MANHATTAN, KANSAS, U.S. — A combination of record heat, dry soils and high winds in March and April has sapped the wheat in many areas of Kansas this year, especially where the wheat emerged late and is very small in the western areas, said Jim Shroyer, Kansas State University (KSU) Research and Extension crop production specialist.

There is still time for wheat to recover to some extent if rains come in April, Shroyer said, depending on the stage of growth and how severely the wheat has been stressed.

“Maximum head size is already determined where the wheat has jointed, but kernel weight can still respond to good weather and can make up for some of the loss in yield potential,” he said.

“Even if the main tillers have died, secondary tillers can still begin growing this spring if the crown is still alive and the crop receives some rain and cool weather. In 2007, for example, most or all of the main tillers of wheat in central and eastern Kansas were damaged in early April by a hard freeze. Some of this wheat produced secondary tillers after the main tillers had died, and the wheat yielded 10 to 20 bushels per acre in some cases. But the soil had good moisture and weather conditions for the remainder of the spring were ideal in that case,” Shroyer said.

Where the wheat looks bad, Shroyer said producers have a dilemma. What’s the yield potential of that wheat? Is the damage irreversible, or will improved conditions help? It might be a good idea to start planning now for all possibilities, he said.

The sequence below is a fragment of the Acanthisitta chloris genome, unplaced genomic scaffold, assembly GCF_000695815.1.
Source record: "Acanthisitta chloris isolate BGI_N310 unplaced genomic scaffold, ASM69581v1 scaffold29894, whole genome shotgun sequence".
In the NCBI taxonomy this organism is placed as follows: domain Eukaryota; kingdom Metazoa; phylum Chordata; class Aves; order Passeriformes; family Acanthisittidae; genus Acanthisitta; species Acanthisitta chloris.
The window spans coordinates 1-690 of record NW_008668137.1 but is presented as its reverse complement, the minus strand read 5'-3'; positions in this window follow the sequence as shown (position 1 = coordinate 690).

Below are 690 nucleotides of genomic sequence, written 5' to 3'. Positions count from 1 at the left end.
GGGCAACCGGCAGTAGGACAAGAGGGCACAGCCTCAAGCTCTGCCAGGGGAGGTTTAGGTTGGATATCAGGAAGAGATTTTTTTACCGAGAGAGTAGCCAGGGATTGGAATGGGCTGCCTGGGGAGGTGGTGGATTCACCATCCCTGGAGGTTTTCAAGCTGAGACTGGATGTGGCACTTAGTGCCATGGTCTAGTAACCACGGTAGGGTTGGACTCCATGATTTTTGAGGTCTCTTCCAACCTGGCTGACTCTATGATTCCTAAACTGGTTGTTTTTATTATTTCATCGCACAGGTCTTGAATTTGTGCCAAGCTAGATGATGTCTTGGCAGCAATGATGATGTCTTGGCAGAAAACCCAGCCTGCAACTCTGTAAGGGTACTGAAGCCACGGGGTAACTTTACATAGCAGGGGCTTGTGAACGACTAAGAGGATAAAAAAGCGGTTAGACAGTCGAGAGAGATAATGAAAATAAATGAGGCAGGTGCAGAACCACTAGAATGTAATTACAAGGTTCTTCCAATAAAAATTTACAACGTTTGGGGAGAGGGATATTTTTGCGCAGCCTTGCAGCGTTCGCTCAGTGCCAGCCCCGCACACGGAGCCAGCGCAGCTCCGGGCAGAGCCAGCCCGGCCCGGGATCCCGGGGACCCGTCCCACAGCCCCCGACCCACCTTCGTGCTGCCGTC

Producers who have their wheat crop insured cannot take any action until the insurance company loss adjuster releases it. After that, there are a few options from an agronomic perspective, Shroyer said.

Wheat that has failed could be harvested for forage, he said. However, there is probably not enough forage present on short, drought-stressed wheat to be worth cutting, he said.

If producers plan to plant wheat again in the field this fall, they should just leave the failed crop in place over the summer to prevent blowing, then kill the volunteer wheat in early summer before planting next fall, he added.

If the field has been released by the insurance adjuster and the field dies or is terminated, producers could no-till a summer crop into the wheat residue, assuming there is enough moisture and there are no herbicide carryover problems that would prevent it, Shroyer said.

“Producers may be able to plant grain sorghum, summer annual forages, or possibly soybeans into the residue, depending on moisture availability and any cropping restrictions from herbicides applied to the wheat. Foxtail millet is a short-season, summer annual forage that could work well in this situation,” he said.

If the stand of wheat is spotty, with part of the field alive and part dead, then it’s probably best to spray the field with glyphosate before planting the summer crop, Shroyer said.